Tell someone you've never seen "16 Candles," and their eyes will bulge out of their face along with a vein in their forehead. Then, their mouth will drop as a gasp escapes from the back of their throat. They are almost unable to utter the words, "You've never seen '16 Candles?!'"

And, to be frank, I was sick of having this experience with people. So, I decided, what the heck, I'll watch "16 Candles." I love "The Breakfast Club." It's a great movie, so naturally, I figured I'd love "16 Candles."

And thus began the next 90 minutes where I sat, mouth open, wondering who could ever make such a disgusting movie? And who in their right mind would encourage anyone to watch such a movie, not to mention any girl?

Now, I understand if you're reading this wondering how could I be so offended at a movie about sweet, little Samantha, the protagonist, becoming 16 and ending up with Jake, the hottest guy in school, and I will tell you that was not what offended me. What offended me was the rape and objectification of Caroline, the hottest guy in schools' girlfriend.

You are probably wondering how did I miss this? Or, you're just blatantly angry at me for even thinking or saying such a thing. But, perhaps, you should revisit some of the scenes from this teen film.

Jake, the romantic stud of the movie, and Ted, the geek who starts the movie madly in love with Sam, are in the kitchen after a completely wild party. Ted is fixing some martinis. Jake turns to him and says, ever so eloquently, "I have Caroline passed out in the bed upstairs. I could violate her 10 different ways if I wanted to." Aw, Jake stop I'm swooning. And Ted, naturally, does not miss a beat asking him why doesn't he? Yes, why wouldn't you go rape your unconscious girlfriend? Gee golly, that's a tough one.

Now, the romance doesn't stop there. In his valiant effort to win over our protagonist, Samantha, Jake agrees to let Ted take Caroline home (since she's too drunk to notice the difference between her boyfriend and some stranger), as long as Ted gives Jake Sam's underwear, which Ted had asked Sam to give him earlier in the movie. So then, Ted carries a completely passed out Caroline over his shoulder into Jake's dad's car where Jake tries to tell Caroline that Ted is Jake. So that, naturally, Caroline will believe a stranger is her boyfriend and then let said stranger have his way with her.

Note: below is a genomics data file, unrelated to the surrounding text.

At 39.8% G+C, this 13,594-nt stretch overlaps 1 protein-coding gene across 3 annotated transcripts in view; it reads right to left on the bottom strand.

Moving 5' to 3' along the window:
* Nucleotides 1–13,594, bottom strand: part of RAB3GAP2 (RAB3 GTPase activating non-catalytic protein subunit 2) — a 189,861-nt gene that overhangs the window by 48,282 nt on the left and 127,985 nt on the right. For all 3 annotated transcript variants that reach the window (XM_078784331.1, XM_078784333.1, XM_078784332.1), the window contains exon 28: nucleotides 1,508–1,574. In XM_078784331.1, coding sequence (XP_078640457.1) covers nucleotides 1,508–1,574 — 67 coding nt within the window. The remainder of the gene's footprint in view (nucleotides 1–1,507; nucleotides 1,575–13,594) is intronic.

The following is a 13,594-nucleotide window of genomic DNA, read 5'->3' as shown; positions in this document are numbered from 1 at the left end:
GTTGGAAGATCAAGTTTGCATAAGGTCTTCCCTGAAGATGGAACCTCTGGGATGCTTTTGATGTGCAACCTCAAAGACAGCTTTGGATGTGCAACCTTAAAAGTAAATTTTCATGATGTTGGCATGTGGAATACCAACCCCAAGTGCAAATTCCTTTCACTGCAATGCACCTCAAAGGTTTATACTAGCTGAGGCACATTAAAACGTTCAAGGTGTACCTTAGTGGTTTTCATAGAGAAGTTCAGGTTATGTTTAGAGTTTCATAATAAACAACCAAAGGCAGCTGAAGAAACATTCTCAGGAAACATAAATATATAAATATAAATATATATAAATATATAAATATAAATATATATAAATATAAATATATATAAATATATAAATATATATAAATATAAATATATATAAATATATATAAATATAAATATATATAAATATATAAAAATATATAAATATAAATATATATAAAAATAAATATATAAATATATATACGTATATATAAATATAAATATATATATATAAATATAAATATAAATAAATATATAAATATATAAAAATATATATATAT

If that wasn't bad enough, Ted then takes Caroline over to his friend's house, so they can photograph Caroline sitting on Ted's lap. Why would they want this photograph, you may ask. Well, because Ted wants people to believe he had sex with Caroline. And no one would, so naturally, they photograph them together. Sex, I might add, Caroline would never be able to remember.

Flash forward to the next morning, and Ted and Caroline have a nice little chat after they both wake up in the car. They both look like complete messes, and Ted also seems to have a bruise on his cheek. They have a very lovely conversation about how neither of them remembers having sex, but they think they did. This part also made zero sense to me because Ted is never seen to be drunk throughout the movie. So, why wouldn't he remember it? But instead of being scared or angry or upset, Caroline says she felt nice waking up in this strange boy's arms. Because that makes total sense.

Now, besides the rape of Caroline, there are other offensive moments in "16 Candles". Like how Samantha's sister takes so many muscle relaxers she can't even walk down the aisle? Another example of a woman not being able to consent to something. Or, how about the racist portrayal of the Long Duk Dong? Or, when Sam and Randy joke about her getting a car for her birthday and Randy says she just needs "a pink Trans Am and the guy." To which Sam says "A black one," and Randy gasps, horrified, saying, "A black guy?!" to which Sam laughs and says, "No a black Trans Am. A pink guy!" So funny.

So, if you haven't seen "16 Candles," I don't recommend it. People might try to say, "Well, it was the '80's, but so what? When was it ever OK to teach women, especially young girls, that guys can take advantage of them? And if you have seen "16 Candles," I would encourage you to think about the message it is sending before you show it to friends, but especially kids. We have the power to end rape culture, a culture in which rape is condoned and where the woman is blamed. A culture that allows movies, such as "16 Candles," to be, not only produced, but idolized by society. A culture that needs to come to an end.